Spot, spatter, sprinkle, mottle, fleck, stipple, marble, speckle, spangle, bespangle can mean to cover or to mark or to become covered or marked with spots or streaks.
The same distinctions in implications or connotations are found in their participial adjectives (often used as simple adjectives) spotted, spattered, sprinkled, mottled, flecked, stippled, marbled, speckled, spangled, bespangled.
Spot usually suggests either accident or a result of nature. When accident or carelessness is suggested, a staining or smirching is often connoted, but, when the agency of art or nature is suggested, some design is usually implied that decorates, covers, or distinguishes; this use occurs mainly in the participial adjective.
Spatter (see also SPRINKLE ) essentially implies a dispersing or scattering in fragments; in general it presupposes an action (as of boiling grease, of dashing rain, or of a person washing) that causes something to fly out in drops or bits upon something or someone.
Sprinkle (see also SPRINKLE ) implies an effect of or as if of scattering a liquid in small drops; the term may emphasize the numbers or frequency of tiny spots or the thin strewing of larger ones.
Mottle stresses an irregular spotting (as in streaks or blotches or patches) usually with another color; therefore what is mottled tends to present a clouded or a broken appearance or a surface covered with unevenly placed spots.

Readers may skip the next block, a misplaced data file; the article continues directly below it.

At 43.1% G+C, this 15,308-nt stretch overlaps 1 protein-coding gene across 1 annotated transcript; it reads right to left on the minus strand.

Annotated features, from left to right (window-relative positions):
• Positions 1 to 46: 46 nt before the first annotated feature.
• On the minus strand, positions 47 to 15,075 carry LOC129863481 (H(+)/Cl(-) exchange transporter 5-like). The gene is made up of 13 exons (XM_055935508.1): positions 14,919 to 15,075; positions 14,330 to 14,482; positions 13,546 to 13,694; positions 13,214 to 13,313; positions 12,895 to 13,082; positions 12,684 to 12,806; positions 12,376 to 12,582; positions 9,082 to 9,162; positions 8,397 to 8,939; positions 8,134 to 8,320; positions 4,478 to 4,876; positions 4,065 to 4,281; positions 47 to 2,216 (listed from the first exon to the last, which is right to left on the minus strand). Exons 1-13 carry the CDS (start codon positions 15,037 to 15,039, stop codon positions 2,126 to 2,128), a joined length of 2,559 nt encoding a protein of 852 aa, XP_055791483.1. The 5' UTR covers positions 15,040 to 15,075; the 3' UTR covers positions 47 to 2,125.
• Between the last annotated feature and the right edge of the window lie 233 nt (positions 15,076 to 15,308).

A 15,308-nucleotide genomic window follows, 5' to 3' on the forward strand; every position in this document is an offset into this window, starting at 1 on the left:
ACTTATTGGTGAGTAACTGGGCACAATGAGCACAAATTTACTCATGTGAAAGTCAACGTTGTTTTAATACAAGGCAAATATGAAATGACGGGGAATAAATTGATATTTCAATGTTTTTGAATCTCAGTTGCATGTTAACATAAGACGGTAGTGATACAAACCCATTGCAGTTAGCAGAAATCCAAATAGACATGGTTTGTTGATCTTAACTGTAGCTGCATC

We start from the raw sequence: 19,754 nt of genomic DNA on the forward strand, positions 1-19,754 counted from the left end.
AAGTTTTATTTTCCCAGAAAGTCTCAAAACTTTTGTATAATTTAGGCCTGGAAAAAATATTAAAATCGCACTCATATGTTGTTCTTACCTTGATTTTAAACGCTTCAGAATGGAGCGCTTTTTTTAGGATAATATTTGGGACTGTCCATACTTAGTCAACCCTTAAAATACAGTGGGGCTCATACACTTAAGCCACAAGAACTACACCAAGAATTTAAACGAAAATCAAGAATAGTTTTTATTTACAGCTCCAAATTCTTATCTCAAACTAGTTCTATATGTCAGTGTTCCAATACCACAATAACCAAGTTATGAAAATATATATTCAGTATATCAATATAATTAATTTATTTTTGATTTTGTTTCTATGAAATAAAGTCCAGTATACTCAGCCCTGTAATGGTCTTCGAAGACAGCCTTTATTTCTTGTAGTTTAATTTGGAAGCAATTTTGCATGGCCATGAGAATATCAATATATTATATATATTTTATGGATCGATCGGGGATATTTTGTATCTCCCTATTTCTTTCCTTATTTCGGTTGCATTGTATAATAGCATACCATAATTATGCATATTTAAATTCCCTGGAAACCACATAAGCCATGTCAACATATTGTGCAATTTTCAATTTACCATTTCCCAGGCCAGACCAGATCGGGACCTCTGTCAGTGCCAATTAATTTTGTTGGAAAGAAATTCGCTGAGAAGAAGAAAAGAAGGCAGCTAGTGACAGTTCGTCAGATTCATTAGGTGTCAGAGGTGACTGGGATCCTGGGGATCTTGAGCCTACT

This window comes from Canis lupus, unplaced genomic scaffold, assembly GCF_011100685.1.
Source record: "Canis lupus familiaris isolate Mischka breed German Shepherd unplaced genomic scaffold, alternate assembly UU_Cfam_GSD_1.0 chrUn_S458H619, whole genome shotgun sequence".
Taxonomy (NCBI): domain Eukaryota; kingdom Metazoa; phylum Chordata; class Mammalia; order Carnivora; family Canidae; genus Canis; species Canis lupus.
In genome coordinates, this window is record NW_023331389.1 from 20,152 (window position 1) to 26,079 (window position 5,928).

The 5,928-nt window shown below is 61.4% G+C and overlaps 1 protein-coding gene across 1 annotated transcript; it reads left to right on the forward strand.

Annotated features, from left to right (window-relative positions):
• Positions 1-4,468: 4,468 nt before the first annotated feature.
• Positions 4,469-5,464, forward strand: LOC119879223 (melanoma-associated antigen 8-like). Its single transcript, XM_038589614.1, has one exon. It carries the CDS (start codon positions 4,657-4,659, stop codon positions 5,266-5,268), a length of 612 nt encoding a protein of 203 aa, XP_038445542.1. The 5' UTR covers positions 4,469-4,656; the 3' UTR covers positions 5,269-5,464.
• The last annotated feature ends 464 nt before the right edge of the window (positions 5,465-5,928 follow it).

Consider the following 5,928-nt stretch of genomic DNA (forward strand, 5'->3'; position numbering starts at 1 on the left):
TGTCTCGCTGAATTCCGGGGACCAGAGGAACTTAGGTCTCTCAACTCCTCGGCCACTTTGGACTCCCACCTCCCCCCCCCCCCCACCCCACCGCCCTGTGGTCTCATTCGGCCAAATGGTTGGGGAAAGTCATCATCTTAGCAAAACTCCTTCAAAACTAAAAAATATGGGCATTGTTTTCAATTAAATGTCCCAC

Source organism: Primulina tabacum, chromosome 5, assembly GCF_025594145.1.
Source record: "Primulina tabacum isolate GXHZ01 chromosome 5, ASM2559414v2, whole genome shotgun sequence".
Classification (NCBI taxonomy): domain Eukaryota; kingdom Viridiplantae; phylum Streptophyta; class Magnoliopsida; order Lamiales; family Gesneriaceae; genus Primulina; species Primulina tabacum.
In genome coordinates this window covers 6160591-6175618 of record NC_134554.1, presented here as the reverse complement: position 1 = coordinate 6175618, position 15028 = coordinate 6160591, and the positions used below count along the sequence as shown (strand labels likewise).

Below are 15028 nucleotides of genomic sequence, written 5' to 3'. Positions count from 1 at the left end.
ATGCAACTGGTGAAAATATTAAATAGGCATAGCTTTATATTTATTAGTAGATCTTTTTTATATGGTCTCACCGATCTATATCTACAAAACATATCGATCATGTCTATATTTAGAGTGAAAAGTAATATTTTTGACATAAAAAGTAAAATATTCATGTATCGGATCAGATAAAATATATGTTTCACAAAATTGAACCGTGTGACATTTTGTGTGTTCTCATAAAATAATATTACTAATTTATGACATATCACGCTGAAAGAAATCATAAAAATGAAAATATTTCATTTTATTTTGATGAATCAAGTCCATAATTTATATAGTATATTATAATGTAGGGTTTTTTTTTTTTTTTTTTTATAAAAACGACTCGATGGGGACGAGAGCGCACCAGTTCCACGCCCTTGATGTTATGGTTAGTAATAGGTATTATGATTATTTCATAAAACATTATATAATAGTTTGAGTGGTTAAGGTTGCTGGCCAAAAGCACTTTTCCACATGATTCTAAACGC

Fleck may imply a spot or blemish (as of the skin); usually, however, it suggests a light spotting by specks (as of snow, of color, of light, or of clouds).
Stipple basically refers to a technique in engraving, painting, or drawing in which dots or short touches rather than lines are used, especially to depict masses or to indicate shadows. The term is often extended to other things that suggest this technique or its effect.
Marble comes close to mottle , but it is specifically used when by intent or by nature the irregularly streaked effect of variegated marble is reproduced.
Speckle suggests a covering with small and often crowded spots (as of color); the term is sometimes used with a suggestion of the cause or nature of the marks.
Spangle and bespangle suggest a thick strewing with tiny sparkling bits (as of shiny metal) or with something giving a similar effect.